YouTube might not be the first platform you think of when it comes to streaming movies, but its streaming library is surprisingly healthy, with a number of great titles available to watch for free. But, of course, as with any other streaming service, there’s a surplus of material available.
To make it easier to parse through the mix, we’ve picked out the ten best titles currently available, from updated takes on Shakespeare’s work, to heist capers, to foreign dramas featuring former Game of Thrones stars. There’s something for everyone.
Ralph Fiennes’ directorial debut is a spin on one of Shakespeare’s lesser-known plays, Coriolanus. The tale of a Roman general who rises to power after military success but quickly finds himself unsuited for politics gets a makeover as this particular adaptation sets events in the present day and “a place calling itself Rome.” For the most part, Fiennes is decked out head-to-toe in camo military gear, and robes are exchanged for suits and fleeces. Even journalist and TV presenter Jon Snow cameos as a newscaster, reading the latest updates in iambic pentameter. Gerard Butler, Vanessa Redgrave, Brian Cox, and Jessica Chastain round out the cast.
A Fish Called Wanda (1988)
One of the most charming heist films of all time, A Fish Called Wanda was nominated for three Academy Awards including Best Picture, and won one for Best Supporting Actor for Kevin Kline. Four con artists — played by Kline, Jamie Lee Curtis, Michael Palin, and Tom Georgeson — manage to steal a fortune in diamonds, but as with all heists, greed gets in the way. The four cross and double-cross each other — and even draw a hapless barrister played by John Cleese into the mix — in the name of riches. It’s a hoot — an audience member even died of laughter during the film’s initial run.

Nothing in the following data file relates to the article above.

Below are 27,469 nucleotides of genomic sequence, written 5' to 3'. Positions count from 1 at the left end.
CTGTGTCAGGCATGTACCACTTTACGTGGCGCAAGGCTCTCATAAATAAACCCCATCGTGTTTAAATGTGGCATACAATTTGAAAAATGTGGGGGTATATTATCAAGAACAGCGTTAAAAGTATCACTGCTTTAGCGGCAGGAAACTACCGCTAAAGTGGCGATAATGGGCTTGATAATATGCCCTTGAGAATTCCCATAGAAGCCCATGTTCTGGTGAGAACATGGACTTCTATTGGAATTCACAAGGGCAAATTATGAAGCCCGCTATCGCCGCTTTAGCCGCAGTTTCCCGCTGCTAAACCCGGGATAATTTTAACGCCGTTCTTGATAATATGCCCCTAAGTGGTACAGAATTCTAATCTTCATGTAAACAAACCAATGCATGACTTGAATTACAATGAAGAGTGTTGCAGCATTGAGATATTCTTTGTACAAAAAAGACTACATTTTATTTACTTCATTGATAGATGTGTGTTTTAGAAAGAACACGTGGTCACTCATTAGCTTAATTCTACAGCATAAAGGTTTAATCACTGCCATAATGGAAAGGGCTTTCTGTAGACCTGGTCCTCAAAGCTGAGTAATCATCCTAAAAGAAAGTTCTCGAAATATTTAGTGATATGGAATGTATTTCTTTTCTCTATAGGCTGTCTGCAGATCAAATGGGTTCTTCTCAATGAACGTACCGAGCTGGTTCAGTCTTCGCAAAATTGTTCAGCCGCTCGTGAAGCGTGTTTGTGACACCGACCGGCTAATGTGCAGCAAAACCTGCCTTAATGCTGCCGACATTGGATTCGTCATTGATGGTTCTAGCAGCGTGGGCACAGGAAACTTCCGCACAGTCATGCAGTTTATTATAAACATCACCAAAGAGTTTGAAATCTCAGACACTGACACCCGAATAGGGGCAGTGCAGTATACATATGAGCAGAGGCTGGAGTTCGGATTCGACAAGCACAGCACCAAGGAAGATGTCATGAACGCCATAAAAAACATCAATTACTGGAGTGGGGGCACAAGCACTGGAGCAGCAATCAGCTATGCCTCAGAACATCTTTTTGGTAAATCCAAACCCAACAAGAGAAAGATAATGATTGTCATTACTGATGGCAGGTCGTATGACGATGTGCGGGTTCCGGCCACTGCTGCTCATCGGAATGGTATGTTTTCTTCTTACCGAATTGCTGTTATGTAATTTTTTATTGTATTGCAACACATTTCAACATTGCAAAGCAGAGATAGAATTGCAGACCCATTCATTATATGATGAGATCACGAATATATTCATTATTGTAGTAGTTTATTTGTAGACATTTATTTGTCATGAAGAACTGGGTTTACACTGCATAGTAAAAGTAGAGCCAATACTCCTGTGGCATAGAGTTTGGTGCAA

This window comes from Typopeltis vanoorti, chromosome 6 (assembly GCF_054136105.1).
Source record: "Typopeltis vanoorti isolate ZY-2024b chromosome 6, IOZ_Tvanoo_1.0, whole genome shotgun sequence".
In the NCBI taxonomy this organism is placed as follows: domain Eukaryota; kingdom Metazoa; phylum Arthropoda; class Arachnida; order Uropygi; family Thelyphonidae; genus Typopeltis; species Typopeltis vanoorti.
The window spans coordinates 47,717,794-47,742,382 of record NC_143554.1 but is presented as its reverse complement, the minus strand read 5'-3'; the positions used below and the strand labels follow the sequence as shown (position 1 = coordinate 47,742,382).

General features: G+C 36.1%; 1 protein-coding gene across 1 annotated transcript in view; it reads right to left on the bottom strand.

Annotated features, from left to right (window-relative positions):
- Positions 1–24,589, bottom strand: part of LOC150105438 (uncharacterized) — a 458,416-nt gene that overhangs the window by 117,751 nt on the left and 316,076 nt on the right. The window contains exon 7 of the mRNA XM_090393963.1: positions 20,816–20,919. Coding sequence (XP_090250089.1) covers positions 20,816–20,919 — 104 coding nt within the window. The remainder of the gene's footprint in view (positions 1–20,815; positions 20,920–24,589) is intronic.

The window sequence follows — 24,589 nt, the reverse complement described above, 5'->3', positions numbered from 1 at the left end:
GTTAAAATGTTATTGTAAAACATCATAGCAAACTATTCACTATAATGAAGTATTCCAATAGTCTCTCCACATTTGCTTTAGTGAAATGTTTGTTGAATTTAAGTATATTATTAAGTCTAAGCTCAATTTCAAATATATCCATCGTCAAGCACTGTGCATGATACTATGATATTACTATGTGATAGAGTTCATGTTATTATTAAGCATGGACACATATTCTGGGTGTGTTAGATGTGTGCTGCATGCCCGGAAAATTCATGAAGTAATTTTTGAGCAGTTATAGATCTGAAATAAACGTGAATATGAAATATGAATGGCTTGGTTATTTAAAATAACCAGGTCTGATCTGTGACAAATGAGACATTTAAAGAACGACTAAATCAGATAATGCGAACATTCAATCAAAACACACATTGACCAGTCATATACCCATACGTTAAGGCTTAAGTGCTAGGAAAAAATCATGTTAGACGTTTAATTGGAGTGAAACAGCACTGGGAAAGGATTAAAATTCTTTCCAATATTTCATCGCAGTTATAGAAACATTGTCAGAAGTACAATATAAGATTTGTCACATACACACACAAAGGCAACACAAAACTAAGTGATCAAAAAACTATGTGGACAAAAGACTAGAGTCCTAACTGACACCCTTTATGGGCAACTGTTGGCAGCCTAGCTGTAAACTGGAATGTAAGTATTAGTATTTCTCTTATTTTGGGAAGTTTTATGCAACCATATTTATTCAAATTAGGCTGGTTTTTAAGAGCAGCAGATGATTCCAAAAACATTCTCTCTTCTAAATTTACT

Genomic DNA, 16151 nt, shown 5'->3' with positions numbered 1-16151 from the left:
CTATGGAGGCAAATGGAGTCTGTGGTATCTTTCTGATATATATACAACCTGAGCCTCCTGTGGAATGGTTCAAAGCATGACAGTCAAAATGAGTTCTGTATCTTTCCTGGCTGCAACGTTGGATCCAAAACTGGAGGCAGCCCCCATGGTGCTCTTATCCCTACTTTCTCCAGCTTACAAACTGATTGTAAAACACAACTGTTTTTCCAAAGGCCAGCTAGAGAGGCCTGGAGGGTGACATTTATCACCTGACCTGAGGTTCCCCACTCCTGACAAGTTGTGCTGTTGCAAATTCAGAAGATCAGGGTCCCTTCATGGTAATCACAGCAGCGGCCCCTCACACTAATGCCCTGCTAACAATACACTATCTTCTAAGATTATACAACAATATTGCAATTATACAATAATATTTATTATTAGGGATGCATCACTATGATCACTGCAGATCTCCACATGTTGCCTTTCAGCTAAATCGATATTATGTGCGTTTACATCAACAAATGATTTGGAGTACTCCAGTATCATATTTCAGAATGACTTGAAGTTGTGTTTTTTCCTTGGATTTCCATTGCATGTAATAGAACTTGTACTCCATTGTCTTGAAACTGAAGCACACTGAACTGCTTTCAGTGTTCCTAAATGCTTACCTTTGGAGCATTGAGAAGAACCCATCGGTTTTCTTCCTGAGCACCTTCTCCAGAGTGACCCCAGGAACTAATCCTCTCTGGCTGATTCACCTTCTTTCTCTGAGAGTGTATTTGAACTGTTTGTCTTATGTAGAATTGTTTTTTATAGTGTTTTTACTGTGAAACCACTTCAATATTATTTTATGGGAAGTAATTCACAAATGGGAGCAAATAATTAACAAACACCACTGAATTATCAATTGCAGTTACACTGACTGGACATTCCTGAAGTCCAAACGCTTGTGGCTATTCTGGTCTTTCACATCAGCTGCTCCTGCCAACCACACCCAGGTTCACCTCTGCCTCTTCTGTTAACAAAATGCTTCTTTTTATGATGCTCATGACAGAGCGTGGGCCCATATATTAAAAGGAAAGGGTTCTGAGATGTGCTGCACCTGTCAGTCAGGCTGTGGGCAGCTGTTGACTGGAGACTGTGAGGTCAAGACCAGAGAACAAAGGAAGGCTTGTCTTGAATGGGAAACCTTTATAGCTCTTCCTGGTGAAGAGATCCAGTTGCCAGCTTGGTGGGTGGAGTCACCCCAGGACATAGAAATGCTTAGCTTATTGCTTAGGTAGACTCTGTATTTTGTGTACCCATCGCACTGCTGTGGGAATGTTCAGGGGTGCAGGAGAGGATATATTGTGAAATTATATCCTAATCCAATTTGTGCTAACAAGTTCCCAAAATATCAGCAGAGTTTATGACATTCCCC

Much Ado About Nothing (1993)
Adapted and directed by known Shakespeare master Kenneth Branagh, Much Ado About Nothing is simple fun in the sun. The film stars Branagh and Emma Thompson as the argumentative and electric Benedick and Beatrice, who must work together in order to clear Hero’s (Kate Beckinsale) name so she may marry Count Claudio (Robert Sean Leonard). Keanu Reeves stars as Don John, who aims to keep Hero and Claudio apart, with Denzel Washington as Don Pedro, the requisite straight man, and none other than Michael Keaton as Dogberry, the local constable and comic relief.